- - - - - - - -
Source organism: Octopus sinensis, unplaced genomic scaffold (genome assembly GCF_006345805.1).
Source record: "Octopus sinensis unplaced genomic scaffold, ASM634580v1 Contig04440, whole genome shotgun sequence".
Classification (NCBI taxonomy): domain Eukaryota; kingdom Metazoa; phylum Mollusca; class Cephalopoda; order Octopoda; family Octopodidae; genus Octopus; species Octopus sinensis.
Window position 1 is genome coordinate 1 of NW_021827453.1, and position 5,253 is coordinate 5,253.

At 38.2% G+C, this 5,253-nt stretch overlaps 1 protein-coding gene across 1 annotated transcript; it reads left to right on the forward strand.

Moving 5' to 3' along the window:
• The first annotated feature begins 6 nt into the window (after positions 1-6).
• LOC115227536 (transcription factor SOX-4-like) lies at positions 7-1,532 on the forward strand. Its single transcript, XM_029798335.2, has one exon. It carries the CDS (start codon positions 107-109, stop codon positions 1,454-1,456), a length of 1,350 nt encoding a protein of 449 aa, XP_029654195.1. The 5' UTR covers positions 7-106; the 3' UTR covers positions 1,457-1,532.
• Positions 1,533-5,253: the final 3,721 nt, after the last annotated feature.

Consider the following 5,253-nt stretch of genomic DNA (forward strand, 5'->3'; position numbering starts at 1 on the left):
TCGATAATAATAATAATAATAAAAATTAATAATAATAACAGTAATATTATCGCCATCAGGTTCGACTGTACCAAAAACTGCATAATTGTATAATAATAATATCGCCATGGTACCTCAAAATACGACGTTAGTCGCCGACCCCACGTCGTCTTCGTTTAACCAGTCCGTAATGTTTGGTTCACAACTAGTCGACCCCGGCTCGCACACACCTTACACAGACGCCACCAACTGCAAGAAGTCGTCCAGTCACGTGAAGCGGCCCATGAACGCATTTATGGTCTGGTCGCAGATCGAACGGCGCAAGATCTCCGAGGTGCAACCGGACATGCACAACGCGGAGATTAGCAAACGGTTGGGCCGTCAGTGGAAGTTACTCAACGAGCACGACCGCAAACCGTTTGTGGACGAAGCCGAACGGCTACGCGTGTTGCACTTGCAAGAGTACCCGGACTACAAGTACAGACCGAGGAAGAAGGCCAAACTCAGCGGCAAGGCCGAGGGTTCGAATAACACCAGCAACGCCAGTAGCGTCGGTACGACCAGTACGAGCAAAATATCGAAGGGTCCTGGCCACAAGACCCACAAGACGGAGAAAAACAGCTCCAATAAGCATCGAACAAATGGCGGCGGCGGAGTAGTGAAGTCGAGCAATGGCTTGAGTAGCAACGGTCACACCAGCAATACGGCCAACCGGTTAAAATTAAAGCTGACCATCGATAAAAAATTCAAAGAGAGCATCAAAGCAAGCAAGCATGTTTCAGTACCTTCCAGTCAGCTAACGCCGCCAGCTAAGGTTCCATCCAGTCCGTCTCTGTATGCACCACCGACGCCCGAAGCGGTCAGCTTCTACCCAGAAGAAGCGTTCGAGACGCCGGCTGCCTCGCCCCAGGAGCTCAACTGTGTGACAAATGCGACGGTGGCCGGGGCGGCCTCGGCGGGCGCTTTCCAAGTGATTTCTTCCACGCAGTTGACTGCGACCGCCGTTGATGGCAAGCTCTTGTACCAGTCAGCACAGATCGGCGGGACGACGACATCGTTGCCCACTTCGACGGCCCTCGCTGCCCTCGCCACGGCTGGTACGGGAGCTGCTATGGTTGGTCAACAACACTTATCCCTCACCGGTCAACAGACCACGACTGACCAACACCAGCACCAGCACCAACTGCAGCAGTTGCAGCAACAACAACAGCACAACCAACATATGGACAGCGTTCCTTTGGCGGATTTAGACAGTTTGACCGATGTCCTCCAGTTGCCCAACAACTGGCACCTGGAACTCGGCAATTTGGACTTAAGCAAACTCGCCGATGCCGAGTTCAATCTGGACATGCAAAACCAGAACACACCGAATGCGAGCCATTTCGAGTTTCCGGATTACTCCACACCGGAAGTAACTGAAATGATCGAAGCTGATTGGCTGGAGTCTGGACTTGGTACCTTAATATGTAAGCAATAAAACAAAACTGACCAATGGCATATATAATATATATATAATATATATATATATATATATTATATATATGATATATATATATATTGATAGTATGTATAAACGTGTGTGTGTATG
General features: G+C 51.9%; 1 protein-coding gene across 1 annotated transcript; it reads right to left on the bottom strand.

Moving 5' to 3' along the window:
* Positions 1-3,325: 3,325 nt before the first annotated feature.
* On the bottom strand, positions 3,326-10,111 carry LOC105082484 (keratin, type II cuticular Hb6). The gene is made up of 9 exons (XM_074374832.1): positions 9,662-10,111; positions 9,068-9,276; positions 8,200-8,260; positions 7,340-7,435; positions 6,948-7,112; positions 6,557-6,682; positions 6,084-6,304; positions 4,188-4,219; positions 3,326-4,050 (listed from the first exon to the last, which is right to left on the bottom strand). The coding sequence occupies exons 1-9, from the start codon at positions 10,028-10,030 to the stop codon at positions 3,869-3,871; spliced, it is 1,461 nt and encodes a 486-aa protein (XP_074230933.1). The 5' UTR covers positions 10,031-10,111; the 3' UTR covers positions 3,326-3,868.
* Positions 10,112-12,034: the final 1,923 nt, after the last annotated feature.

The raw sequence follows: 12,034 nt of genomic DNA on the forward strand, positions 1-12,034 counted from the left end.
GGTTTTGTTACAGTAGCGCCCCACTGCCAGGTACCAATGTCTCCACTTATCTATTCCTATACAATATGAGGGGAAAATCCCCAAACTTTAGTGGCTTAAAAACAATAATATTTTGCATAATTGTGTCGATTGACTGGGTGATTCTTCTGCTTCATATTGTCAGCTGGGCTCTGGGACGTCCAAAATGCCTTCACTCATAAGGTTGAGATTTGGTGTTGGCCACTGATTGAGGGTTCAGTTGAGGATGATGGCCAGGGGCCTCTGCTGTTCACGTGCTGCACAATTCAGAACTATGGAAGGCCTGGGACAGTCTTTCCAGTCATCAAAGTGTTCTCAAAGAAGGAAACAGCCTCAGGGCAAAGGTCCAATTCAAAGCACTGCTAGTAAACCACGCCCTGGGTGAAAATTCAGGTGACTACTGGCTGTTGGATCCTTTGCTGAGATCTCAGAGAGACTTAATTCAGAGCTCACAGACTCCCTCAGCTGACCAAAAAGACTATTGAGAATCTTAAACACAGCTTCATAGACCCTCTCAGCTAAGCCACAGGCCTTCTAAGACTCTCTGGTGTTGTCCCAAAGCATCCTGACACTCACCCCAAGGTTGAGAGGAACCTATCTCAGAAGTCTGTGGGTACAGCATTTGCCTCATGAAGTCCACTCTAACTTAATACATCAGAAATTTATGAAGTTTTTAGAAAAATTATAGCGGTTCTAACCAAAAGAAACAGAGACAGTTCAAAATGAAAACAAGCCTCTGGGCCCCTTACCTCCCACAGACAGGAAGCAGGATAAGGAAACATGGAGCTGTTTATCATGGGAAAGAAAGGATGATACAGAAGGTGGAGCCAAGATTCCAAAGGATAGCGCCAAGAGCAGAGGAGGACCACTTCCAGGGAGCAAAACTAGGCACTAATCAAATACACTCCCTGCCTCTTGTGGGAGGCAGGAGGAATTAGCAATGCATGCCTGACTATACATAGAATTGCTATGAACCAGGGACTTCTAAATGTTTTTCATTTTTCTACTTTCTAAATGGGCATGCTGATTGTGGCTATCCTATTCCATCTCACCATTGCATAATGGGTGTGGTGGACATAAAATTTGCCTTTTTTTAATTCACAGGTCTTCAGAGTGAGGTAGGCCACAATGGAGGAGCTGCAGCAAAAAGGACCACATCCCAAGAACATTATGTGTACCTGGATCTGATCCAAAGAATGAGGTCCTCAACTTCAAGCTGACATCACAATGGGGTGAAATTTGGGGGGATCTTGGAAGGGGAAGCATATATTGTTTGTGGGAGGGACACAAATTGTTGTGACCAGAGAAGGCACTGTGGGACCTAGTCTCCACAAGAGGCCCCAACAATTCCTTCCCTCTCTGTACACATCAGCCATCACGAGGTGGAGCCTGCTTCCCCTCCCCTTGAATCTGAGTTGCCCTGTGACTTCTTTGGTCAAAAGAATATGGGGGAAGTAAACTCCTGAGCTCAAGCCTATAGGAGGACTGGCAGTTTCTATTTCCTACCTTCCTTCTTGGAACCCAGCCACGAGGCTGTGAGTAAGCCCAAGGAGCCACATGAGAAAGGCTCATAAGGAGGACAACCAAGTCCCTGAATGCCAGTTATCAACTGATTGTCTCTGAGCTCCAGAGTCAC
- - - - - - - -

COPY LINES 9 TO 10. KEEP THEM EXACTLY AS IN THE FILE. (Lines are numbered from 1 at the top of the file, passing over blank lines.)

• Positions 1,533-5,253: the final 3,721 nt, after the last annotated feature.

Consider the following 5,253-nt stretch of genomic DNA (forward strand, 5'->3'; position numbering starts at 1 on the left):